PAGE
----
Is verbal dismissal valid?

Is verbal dismissal valid?
Published on: 3 August 2022

Table of contents

All dismissals must be notified to workers in writing through a so-called letter of dismissal, in which the reason for dismissal is clearly indicated, whether it is objective, which could be due to economic loss or changes in production, or disciplinary, which in this case would be due to errors committed by the worker. However, many companies dismiss workers verbally, sometimes out of ignorance, and mainly to save money. Therefore, in these cases it is best to seek advice from a labour lawyer. He will help you to handle the situation and will show you all the steps to follow to obtain your letter of dismissal. This will be the best option to be able to claim everything that belongs to you as a worker.

Article 55 of the workers' law states that verbal dismissal is an unfair dismissal in which the worker is entitled to compensation in addition to the corresponding liquidation.

Even so, this problem should not worry the worker or force the dismissal letter, because all the mistakes that the boss makes when making the decision to dismiss can only benefit the worker if a judicial sentence is made in this respect.

What happens to workers who are verbally dismissed?

One of the problems the worker will face is to prove that he/she has been dismissed and does not resign voluntarily. In the event that the employer informs the employment office that the dismissal is a voluntary decision of the worker, this would complicate his entitlement to unemployment benefits.

Therefore, the dismissed worker must obtain proof that the dismissal has taken place, but it must be very soon and not later than 20 working days in which he/she must sue for the dismissal. It should be borne in mind that if the time limit for prosecution is exceeded, there will be nothing to do.

The first thing a worker should do is to ask you to submit your dismissal in writing. It is always helpful if you can find someone who was there or listened to the dialogue, although if they are still company staff, it is difficult for them to want to testify on your behalf.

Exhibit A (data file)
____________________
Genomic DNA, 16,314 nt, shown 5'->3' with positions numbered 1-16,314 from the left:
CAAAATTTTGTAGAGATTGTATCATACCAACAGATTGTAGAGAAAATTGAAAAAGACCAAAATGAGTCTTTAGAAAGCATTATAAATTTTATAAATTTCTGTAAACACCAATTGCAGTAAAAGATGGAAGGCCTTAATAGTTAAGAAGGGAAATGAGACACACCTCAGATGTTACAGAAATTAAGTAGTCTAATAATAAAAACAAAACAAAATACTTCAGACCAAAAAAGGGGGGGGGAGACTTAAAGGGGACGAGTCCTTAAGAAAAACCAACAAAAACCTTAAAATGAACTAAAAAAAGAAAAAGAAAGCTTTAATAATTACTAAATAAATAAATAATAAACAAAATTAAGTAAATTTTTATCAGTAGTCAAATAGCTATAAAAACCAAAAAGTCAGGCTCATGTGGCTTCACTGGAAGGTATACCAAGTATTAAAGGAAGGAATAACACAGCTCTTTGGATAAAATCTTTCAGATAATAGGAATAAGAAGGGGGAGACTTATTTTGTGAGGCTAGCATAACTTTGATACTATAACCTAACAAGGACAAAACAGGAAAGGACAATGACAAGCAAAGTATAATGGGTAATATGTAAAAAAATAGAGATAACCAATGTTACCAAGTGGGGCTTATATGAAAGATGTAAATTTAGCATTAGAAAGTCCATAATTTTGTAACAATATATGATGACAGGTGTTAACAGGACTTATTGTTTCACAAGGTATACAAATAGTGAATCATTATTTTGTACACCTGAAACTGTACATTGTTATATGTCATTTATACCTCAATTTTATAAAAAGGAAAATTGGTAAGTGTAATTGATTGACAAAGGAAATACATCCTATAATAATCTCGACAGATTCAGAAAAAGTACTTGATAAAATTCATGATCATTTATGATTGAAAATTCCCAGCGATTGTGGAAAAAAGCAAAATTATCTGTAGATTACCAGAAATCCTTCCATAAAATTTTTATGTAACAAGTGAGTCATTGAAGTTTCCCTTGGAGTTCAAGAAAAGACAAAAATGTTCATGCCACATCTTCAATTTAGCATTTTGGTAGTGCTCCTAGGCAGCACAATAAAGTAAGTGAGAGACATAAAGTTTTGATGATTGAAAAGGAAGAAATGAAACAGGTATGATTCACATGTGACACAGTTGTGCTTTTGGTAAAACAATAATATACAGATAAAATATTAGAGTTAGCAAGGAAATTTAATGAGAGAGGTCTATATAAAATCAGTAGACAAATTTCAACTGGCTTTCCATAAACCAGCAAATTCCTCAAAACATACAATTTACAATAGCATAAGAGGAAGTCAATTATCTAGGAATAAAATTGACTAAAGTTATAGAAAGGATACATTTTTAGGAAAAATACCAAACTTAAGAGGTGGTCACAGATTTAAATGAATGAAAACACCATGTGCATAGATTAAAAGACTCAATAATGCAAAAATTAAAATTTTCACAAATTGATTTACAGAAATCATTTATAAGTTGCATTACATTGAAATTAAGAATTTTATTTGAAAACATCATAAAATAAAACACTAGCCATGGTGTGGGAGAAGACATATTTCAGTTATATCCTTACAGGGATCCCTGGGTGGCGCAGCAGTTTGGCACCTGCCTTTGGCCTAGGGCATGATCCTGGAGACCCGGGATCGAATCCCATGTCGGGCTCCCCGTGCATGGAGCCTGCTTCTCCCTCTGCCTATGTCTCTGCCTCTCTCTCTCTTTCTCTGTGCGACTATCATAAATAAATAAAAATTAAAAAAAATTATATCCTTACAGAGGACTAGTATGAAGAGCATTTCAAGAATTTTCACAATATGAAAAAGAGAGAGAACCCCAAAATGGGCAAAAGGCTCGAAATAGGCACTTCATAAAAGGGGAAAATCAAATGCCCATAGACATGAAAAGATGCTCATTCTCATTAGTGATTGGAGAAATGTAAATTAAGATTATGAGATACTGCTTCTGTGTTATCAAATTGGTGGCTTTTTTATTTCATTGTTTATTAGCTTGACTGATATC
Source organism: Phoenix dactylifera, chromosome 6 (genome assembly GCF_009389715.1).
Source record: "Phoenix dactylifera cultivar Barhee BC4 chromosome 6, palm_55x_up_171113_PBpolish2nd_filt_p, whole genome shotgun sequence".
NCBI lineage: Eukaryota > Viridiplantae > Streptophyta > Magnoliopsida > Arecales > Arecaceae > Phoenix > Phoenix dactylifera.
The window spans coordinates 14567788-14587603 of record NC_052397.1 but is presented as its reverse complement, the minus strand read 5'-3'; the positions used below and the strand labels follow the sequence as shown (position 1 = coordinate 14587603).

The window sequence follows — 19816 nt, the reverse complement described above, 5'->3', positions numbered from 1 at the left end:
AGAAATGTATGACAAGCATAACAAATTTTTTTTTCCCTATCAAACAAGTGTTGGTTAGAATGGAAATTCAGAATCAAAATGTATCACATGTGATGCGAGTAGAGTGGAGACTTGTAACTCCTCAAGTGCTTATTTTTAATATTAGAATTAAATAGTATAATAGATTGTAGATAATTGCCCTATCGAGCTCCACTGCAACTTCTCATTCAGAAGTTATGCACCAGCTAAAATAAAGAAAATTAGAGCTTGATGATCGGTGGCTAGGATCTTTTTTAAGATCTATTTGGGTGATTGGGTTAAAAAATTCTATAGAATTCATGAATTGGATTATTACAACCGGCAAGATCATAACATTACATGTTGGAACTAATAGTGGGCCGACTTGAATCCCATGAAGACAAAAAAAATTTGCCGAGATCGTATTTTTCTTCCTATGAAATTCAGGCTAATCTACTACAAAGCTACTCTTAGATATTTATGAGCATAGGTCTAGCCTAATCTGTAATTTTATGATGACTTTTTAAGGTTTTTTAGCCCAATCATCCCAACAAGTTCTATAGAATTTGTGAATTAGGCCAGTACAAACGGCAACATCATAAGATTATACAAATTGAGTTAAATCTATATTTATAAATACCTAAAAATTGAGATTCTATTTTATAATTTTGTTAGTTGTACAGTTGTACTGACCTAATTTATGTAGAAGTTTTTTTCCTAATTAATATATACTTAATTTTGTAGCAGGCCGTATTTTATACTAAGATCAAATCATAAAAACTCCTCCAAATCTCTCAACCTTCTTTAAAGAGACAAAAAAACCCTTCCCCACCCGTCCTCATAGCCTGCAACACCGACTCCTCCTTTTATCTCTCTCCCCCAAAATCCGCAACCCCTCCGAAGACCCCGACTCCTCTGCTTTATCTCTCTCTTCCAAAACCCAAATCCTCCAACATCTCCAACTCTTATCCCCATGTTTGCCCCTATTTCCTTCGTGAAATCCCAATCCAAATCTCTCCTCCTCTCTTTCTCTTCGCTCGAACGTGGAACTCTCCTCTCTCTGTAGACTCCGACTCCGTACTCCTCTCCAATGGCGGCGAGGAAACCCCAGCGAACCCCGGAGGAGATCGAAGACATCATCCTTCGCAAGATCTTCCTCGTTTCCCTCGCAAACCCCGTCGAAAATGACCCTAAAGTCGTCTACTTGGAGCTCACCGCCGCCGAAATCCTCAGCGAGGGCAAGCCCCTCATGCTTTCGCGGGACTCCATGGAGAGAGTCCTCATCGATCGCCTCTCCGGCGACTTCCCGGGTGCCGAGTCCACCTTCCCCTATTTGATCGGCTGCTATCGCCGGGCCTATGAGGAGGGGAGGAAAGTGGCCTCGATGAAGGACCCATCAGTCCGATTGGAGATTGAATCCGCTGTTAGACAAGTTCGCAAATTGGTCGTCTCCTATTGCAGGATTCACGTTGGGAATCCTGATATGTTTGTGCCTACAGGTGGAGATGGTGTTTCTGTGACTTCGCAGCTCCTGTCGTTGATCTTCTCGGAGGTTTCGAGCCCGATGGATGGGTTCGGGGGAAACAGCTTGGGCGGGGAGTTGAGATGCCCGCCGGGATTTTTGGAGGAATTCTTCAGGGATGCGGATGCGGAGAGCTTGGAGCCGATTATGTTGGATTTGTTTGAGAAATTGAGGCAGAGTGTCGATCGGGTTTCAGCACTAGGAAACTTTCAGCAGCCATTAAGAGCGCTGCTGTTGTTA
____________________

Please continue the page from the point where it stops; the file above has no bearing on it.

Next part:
Another option is to record conversations between you and your boss. If there is a sudden dissolution, it is often impossible to record the dialogue, but if you suspect there may be a dissolution, you can try to record it.

In employment litigation, these recorded conversations are valid, even without notice that they are being recorded, as long as the employee participates in the conversation. If there are no witnesses or recordings of the conversation, it is best to try to get the company to receive and stamp a letter stating that you were verbally dismissed that day and confirm this information in writing. If the company does not want to send a stamped copy of the letter, a burofax should be sent to the company on the same day with proof of content and confirmation of receipt.

If there are workers' representatives, it is advisable to give them a verbal letter of dismissal so that they can prove that they have received it and, if possible, make a statement. Finally, if you do not get any of the above, it is advisable to go to work the next day as if you were not dismissed, avoiding the disciplinary action that the company actually dismisses you for not going to work.

It is always better to do this with several witnesses, and if your boss won't let you in, it is advisable to call the police to make a report of the incident, or get a notary. The latter option is more expensive, but is much more effective as a means of proof.

Requirements for a dismissal to be valid

  • The employer has to notify the reasons and the effective date of the dismissal.
  • The employee has the right to have everything in writing in order to be able to challenge the dismissal in the Social Court in the future.
  • Even if the employee is dismissed verbally, he/she will have 20 working days to challenge the dismissal.
  • As the dismissal is verbal, the dismissal is considered unfair and therefore the employee is entitled to receive maximum compensation.

In which cases is dismissal null and void?

The fact that there is no letter of dismissal does not render the dismissal null and void, but it will occur if any of the following conditions are met:

  • The company is terminated at the worker's request, thus putting the compensation guarantee at risk.
  • Reducing working time to care for small children or family members.
  • Pregnant women, even if the company does not know about it.
  • Parents taking maternity or parental leave for twelve months after the birth of the child.
  • Any action by the company that discriminates against or violates workers' basic rights.

How to sue for dismissal?

For this procedure, as we have explained above, the worker will have 20 working days to carry it out. To do so, the first thing to do is to send a burofax to the company that has dismissed him/her.

This burofax will be a necessary document to prove that the dismissal has indeed taken place. In cases of dismissal of a worker without a contract, this will also be a necessary document to prove the existence of an employment relationship. Afterwards, a conciliation letter will have to be submitted.

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